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Levenfish 
Photograph courtesy of Wikimedia Commons.  
Grigory Levenfish
Number of games in database: 388
Years covered: 1910 to 1954
Overall record: +128 -123 =137 (50.6%)*
   * Overall winning percentage = (wins+draws/2) / total games
      Based on games in the database; may be incomplete.

MOST PLAYED OPENINGS
With the White pieces:
 Nimzo Indian (23) 
    E53 E34 E21 E38 E32
 Ruy Lopez (22) 
    C77 C88 C79 C83 C91
 Orthodox Defense (20) 
    D52 D63 D55 D50 D68
 Sicilian (17) 
    B84 B73 B29 B72 B83
 Grunfeld (15) 
    D85 D94 D81 D98 D84
 Caro-Kann (14) 
    B10 B16 B13 B17 B15
With the Black pieces:
 Ruy Lopez (29) 
    C77 C83 C90 C75 C99
 Nimzo Indian (15) 
    E22 E21 E48 E47 E59
 Slav (14) 
    D10 D15 D14 D11 D19
 French Defense (13) 
    C14 C19 C18 C12 C02
 Sicilian (13) 
    B24 B40 B23 B21 B64
 Ruy Lopez, Closed (12) 
    C90 C99 C88 C86 C85
Repertoire Explorer

NOTABLE GAMES: [what is this?]
   J Rabinovich vs Levenfish, 1927 0-1
   Alatortsev vs Levenfish, 1937 0-1
   Levenfish vs Alekhine, 1913 1-0
   Levenfish vs M Yudovich Sr., 1933 1-0
   Lasker vs Levenfish, 1925 0-1
   Botvinnik vs Levenfish, 1937 0-1
   Levenfish vs Riumin, 1936 1/2-1/2
   Levenfish vs S Gotthilf, 1924 1-0
   Korchnoi vs Levenfish, 1953 0-1
   Verlinsky vs Levenfish, 1924 0-1

NOTABLE TOURNAMENTS: [what is this?]
   USSR Championship (1933)
   USSR Championship (1923)
   USSR Championship 1934/35 (1934)
   Botvinnik - Levenfish (1937)
   USSR Championship (1924)
   Leningrad/Moscow training (1939)
   Vilnius All-Russian Masters (1912)
   USSR Championship (1925)
   Moscow (1935)
   USSR Championship (1939)
   USSR Championship (1947)
   USSR Championship (1948)
   Karlsbad (1911)
   Moscow (1925)
   USSR Championship (1949)

GAME COLLECTIONS: [what is this?]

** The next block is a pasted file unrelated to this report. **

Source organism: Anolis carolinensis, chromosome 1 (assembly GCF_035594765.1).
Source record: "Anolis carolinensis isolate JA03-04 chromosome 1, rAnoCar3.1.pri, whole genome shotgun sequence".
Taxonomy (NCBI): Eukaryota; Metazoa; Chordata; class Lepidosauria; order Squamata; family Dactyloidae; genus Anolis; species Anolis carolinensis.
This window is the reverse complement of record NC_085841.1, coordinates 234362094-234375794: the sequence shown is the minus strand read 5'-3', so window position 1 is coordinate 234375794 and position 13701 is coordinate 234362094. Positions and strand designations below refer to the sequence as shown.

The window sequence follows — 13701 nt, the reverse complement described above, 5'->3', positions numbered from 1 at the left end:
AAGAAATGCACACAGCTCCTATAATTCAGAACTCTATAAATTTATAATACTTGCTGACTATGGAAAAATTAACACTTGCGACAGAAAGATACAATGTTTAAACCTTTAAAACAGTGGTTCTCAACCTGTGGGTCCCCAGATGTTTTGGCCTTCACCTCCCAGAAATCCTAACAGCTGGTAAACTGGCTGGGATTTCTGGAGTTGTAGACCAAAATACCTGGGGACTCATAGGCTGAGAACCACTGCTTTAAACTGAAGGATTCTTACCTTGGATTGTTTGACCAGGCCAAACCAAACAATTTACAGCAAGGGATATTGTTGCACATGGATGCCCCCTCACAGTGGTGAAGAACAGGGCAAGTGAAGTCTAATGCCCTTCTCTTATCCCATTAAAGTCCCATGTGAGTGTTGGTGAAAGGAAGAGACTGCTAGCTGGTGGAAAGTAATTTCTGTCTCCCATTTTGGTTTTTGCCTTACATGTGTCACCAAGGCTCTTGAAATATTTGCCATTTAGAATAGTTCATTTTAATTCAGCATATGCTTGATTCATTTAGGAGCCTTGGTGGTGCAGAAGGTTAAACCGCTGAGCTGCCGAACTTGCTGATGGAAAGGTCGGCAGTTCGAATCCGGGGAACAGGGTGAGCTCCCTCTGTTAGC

Botvinnik-Levenfish Match 1937 by suenteus po 147
   USSR Championship 1933 by Phony Benoni

GAMES ANNOTATED BY LEVENFISH: [what is this?]
   Rubinstein vs Levenfish, 1912

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GRIGORY LEVENFISH
(born Mar-09-1889, died Feb-09-1961, 71 years old) Russia

[what is this?]
Grigory Yakovlevich Levenfish was born in Piotrkˇw Trybunalski,* Poland. Awarded the GM title in 1950, he was Leningrad champion in 1922, 1924, and 1925 (jointly). He also won the USSR Championship (1934/35) (jointly with Ilya Leontievich Rabinovich) and 1937. Following this he drew a match with Mikhail Botvinnik (+5 -5 =3), Botvinnik - Levenfish (1937), but this was to be the last major success of his chess career. Before the war he won a match against Vladimir Alatortsev in 1940 (+5 -2 =7). His play was marked by elegant combinations, unexpected tactical blows and deep endgame analyses and unlike Alexander Alekhine, Efim Bogoljubov, Aron Nimzowitsch and Akiba Rubinstein he was one of the few pre-revolutionary masters who didn't end up abroad. He successfully passed on his knowledge to the first generation of young Soviet players, authoring Modern Openings, Izbrannye Partii I Vospominanya and Rook Endings (toegther with Vasily Smyslov). He passed away in Moscow in 1961.(**)

*Wikipedia article: Piotrk%C3%B3w Trybunalski